After the death of Murshili around 1595 BC, Hurrians wrested control from the Hitties, and Cilicia was free for two centuries. The first king of free Cilicia, Išputahšu, son of Pariyawatri, was recorded as a “great king” in both cuneiform and Hittite hieroglyphs.

In the next century, Cilician king Pilliya finalized treaties with both King Zidanta II of the Hittites and Idrimi of Alalakh, in which Idrimi mentions that he had assaulted several military targets throughout Eastern Cilicia.

Niqmepa, who succeeded Idrimi as king of Alalakh, went so far as to ask for help from a Hurrian rival, Shaushtatar of Mitanni, to try and reduce Cilicia’s power in the region.

It was soon apparent, however, that increased Hittite power would soon prove Niqmepa’s efforts to be futile, as the city of Kizzuwatna soon fell to the Hittites, threatening all of Cilicia. Soon after, King Sunassura II was forced to accept vassalization under the Hittites, becoming the last king of ancient Cilicia.

In the 13th century BC a major population shift occurred as the Sea Peoples overran Cilicia. The Hurrians that resided there deserted the area and moved northeast towards the Taurus Mountains, where they settled in the area of Cappadocia.

In the 8th century BC, the region was unified under the rule of the dynasty of Mukšuš, whom the Greeks rendered Mopsos and credited as the founder of Mopsuestia, though the capital was Adana.

Mopsuestia’s multicultural character is reflected in the bilingual inscriptions of the ninth and eighth centuries, written both in Indo-European hieroglyphic Luwian and West Semitic Phoenician.

In the ninth century BC it became part of Assyria and remained so until the late seventh century BC.

Under the Persian empire Cilicia (in Old Persian: Karka) was apparently governed by tributary native kings who bore a Hellenized name or the title of “Syennesis”, but it was officially included in the fourth satrapy by Darius.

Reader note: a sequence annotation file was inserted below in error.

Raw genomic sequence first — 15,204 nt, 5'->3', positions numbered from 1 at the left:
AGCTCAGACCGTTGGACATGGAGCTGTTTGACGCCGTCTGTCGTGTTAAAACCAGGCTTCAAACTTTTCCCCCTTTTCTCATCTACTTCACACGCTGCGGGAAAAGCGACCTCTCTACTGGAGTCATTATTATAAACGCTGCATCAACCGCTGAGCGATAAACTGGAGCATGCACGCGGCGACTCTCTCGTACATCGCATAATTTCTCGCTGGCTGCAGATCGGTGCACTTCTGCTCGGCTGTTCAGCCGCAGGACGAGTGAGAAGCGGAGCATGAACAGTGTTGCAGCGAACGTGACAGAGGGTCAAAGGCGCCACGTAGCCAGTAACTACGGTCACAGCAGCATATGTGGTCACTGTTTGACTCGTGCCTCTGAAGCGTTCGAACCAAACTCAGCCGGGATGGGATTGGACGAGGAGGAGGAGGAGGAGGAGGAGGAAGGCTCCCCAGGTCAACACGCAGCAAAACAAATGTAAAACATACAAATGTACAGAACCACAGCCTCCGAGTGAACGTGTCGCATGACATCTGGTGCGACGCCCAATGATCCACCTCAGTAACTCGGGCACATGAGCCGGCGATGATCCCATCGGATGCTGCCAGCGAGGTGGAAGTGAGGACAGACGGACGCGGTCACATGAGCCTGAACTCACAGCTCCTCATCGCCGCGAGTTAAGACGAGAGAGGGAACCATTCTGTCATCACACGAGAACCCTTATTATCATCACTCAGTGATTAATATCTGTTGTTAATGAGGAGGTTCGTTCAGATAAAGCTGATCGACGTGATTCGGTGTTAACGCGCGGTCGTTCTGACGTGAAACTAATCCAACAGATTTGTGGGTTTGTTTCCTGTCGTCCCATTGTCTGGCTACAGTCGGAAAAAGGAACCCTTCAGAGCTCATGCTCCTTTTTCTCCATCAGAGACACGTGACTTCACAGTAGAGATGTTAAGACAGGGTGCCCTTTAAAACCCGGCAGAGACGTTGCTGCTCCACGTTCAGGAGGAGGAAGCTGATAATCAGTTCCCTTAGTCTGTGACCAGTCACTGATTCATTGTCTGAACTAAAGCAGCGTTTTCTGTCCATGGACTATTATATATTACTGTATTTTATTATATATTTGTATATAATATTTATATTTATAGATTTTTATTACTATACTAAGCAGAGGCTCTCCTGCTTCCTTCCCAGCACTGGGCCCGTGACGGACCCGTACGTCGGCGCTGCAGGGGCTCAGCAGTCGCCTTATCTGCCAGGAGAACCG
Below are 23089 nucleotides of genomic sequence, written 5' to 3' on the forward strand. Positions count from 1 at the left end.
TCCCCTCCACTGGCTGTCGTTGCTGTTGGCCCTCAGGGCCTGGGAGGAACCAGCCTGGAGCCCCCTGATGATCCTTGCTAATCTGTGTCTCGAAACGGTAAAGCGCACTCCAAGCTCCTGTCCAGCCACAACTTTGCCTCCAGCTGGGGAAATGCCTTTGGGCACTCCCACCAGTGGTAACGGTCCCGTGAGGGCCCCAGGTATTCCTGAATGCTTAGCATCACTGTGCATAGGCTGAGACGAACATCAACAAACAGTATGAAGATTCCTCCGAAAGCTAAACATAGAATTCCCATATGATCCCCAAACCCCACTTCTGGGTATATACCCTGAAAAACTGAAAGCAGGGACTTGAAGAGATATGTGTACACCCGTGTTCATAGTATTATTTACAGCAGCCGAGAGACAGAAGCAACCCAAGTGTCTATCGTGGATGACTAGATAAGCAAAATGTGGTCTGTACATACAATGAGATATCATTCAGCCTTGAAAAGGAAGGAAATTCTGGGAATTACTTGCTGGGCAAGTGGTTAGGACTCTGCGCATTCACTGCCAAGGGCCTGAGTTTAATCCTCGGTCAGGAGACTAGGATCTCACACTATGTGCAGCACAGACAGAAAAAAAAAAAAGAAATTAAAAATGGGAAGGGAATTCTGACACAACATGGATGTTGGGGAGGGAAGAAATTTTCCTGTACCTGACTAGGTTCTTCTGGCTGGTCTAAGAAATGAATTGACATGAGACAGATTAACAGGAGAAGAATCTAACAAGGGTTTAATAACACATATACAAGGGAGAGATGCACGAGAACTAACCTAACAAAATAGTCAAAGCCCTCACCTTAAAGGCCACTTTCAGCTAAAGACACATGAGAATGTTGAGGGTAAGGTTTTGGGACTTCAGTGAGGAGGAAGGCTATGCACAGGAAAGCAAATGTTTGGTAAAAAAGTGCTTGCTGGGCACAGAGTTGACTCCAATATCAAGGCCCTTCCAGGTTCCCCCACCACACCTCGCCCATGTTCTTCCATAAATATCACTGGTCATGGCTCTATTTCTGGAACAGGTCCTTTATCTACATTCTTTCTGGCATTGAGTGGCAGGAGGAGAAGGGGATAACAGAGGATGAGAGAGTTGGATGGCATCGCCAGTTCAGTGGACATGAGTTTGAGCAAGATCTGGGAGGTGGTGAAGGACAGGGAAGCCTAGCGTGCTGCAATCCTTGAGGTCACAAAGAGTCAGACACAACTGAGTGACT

Alexander forded the Halys River in the summer of 333 BC, ending up on the border of southeastern Phrygia and Cilicia. He knew well the writings of Xenophon, and how the Cilician Gates had been “impassable if obstructed by the enemy”.

Cilicia Trachea became the haunt of pirates, who were subdued by Pompey in 67 BC following a Battle of Korakesion (modern Alanya), and Tarsus was made the capital of the Roman province of Cilicia.

Cilicia Pedias became Roman territory in 103 BC first conquered by Marcus Antonius Orator in his campaign against pirates, with Sulla acting as its first governor, foiling an invasion of Mithridates, and the whole was organized by Pompey, 64 BC, into a province which, for a short time, extended to and included part of Phrygia.

Armenian presence in Cilicia dates back to the first century BC, when under Tigranes the Great, the Kingdom of Armenia expanded and conquered a vast region in the Levant. In 83 BC, the Greek aristocracy of Seleucid Syria, weakened by a bloody civil war, offered their allegiance to the ambitious Armenian king.

After the division of the Roman Empire, Cilicia became part of the eastern Roman Empire, the Byzantine Empire.

During the Roman and early Byzantine Empires, the capital of Cilicia province was the important seaport of Tarsus, where Mark Antony met Cleopatra, and birthplace of Paul the Apostle and Theodore of Tarsus, among other important missionaries.

The region became an early battleground between Muslim and Christian forces, and was conquered in the 8th century and remained part of the Abbasid Caliphate until reconquered by Byzantine forces in 962. Shortly after, in 1080, Ruben founded the Armenian Kingdom of Cilicia.

Adana – History of the Historical Armenian City

3 views0 comments
bottom of page